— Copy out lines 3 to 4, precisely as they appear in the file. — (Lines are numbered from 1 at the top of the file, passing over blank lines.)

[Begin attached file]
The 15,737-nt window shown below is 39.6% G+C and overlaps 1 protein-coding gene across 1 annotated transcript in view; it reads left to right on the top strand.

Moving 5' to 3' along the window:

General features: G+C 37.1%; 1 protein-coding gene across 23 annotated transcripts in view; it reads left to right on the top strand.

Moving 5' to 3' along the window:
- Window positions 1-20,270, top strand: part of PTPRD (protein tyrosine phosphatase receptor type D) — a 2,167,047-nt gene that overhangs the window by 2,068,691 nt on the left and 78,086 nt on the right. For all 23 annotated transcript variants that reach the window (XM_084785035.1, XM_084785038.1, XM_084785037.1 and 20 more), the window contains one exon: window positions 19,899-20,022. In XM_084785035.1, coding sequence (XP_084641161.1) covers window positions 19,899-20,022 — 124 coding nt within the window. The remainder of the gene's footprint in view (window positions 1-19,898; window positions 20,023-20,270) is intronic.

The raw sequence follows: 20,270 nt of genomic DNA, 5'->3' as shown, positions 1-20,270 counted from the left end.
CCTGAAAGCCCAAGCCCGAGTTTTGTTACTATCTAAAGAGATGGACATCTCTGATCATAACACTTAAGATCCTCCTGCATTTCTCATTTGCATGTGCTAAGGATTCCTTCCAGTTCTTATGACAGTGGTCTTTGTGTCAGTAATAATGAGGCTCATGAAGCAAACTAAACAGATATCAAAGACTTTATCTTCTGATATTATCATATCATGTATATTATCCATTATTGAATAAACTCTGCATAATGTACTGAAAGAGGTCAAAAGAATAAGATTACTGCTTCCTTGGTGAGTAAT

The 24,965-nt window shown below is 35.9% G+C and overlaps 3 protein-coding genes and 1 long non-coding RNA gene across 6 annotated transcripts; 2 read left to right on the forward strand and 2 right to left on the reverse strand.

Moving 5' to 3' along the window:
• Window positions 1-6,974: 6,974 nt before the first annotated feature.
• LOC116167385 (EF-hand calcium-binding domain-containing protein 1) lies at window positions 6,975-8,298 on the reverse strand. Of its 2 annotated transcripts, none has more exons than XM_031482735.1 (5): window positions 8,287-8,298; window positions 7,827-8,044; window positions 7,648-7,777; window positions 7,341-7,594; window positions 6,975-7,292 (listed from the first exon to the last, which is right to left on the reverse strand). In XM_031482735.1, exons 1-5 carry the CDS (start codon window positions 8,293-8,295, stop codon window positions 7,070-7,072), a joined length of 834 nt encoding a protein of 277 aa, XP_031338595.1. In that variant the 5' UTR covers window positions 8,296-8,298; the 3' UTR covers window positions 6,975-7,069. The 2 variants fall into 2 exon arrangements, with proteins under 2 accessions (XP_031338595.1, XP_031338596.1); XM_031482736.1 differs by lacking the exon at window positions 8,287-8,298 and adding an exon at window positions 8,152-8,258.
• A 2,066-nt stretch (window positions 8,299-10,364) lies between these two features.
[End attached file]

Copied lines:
General features: G+C 37.1%; 1 protein-coding gene across 23 annotated transcripts in view; it reads left to right on the top strand.

Moving 5' to 3' along the window: